No single issue that has fueled the flames of anti-Americanism in Pakistan more than the bombings of their country by our Predator drones. Since President Obama took office, there have been at least sixteen Predator strikes, which have killed about 160 people and led to widespread protests around the country. More serious than the wave of anti-Americanism is the instability that the continuing Predator strikes have brought to the fragile civilian government of President Zardari.
There is real evidence that the air strikes have done substantial damage to the leadership of Al-Qaeda and the Taliban, and they are consistent with the policy announced by President Obama during his campaign that he would take the fight to Al-Qaeda and the Taliban, even if it meant violating the territorial sovereignty of Pakistan. However, the value of the strikes may be diminishing, especially in relation to the growing anger in Pakistan which itself pushes people toward the extremists.
Colonel David Kilcullen, formerly a senior adviser to General Petraeus, the US regional commander, in testimony to Congress, said "We need to call off the drones." He added that "The current path that we are on is leading us to loss of Pakistani government control over its own population." While a halt in the air assaults, even a temporary one, might give a reprieve to Al-Qaeda and the Taliban, it may be a necessary step toward stabilizing the Pakistani government.
The high-level meetings this week between President Obama, President Zardari and Afghan President Karzai represent an important challenge to all three of the leaders, and the American airstrikes are central to that challenge. Zardari must convince both Obama and Karzai that he is serious about stemming the flow of extremism inside Pakistan, and that he will have the backing in that effort from both the Pakistani military and intelligence services. Karzai must sign on to a regional solution to the crisis, and agree to the greater oversight of the funding that has been pouring into his country.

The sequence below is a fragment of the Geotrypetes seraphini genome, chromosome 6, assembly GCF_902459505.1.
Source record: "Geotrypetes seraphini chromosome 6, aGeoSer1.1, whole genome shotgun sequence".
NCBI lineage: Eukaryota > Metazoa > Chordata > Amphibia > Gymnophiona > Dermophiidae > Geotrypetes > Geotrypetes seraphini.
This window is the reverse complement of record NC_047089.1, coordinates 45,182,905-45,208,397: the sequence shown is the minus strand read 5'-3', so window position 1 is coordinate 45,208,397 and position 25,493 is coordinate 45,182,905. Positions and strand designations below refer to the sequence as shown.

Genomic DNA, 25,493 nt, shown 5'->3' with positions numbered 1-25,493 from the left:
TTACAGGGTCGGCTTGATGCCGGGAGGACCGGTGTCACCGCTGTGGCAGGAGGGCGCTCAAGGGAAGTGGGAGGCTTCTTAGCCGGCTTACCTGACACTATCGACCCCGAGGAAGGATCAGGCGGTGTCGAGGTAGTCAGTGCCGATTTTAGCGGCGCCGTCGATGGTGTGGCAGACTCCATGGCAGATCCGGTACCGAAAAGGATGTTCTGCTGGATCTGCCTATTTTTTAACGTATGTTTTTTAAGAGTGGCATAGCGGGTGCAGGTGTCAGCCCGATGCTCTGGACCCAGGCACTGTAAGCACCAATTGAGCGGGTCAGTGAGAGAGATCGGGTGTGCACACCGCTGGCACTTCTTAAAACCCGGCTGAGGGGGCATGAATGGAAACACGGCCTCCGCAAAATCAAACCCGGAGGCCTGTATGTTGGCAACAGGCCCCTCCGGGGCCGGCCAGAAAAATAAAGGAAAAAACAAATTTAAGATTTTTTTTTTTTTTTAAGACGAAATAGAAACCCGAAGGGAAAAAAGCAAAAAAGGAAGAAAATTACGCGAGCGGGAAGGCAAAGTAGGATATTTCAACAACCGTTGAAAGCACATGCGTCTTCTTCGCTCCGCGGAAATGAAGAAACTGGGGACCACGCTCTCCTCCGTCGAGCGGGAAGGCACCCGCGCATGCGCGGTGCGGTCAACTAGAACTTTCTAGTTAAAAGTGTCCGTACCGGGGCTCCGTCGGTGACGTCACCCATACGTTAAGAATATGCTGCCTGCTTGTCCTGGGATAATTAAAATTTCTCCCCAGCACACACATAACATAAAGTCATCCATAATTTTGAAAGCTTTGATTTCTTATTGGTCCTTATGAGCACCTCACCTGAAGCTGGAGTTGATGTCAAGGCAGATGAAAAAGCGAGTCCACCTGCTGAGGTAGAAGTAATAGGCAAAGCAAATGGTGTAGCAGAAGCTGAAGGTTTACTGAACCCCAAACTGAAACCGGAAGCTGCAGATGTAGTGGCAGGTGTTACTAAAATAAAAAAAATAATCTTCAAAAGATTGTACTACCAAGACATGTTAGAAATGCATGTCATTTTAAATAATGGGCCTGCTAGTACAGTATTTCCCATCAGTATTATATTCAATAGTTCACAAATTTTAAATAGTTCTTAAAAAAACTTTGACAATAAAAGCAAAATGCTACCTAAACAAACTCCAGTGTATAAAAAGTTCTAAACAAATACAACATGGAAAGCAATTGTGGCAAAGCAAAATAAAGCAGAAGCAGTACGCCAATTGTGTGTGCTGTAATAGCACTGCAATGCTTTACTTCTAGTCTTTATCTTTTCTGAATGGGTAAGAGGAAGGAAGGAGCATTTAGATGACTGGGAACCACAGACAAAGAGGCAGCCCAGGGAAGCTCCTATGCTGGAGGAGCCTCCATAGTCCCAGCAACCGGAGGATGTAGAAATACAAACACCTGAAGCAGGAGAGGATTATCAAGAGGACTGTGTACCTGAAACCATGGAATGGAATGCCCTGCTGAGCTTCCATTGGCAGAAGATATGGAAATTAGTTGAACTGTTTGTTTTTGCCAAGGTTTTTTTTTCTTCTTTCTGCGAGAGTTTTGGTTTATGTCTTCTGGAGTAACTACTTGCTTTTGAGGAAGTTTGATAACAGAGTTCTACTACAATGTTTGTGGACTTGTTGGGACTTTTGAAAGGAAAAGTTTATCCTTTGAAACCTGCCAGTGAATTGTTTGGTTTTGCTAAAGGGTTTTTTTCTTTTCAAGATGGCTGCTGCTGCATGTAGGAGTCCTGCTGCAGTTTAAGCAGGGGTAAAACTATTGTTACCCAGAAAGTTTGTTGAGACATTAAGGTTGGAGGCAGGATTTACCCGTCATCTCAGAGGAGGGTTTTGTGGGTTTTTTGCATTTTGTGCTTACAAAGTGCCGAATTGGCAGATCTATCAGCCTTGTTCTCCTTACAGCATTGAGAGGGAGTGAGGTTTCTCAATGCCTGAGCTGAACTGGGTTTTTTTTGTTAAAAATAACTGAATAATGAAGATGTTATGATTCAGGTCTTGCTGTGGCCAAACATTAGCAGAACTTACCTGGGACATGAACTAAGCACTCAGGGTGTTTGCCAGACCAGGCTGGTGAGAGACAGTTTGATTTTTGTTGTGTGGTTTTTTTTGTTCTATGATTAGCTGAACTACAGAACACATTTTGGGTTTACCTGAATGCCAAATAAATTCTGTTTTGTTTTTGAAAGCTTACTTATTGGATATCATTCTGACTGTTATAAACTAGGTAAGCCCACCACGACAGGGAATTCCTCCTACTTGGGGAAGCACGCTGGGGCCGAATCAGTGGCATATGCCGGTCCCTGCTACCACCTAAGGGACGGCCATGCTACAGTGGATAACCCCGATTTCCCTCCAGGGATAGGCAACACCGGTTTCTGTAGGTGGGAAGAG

Perhaps the greatest test will be for President Obama, who will have to demonstrate not only to those in the region, but also to the American people and the rest of the world, that he can be tough in taking the battle to extremist groups like Al-Qaeda and the Taliban, and at the same time provide the political, military and economic support to governments on the front line. Finally, he needs to show the flexibility to adjust his course in midstream -- in this case, by grounding the Predators as a gesture of goodwill to the nation of Pakistan. Even though it might slow the progress we have made in damaging the leadership of Al-Qaeda and Taliban, in the long run it will prove our respect for and commitment to the Pakistani people. Because, like it or not, we are in this struggle for the long run.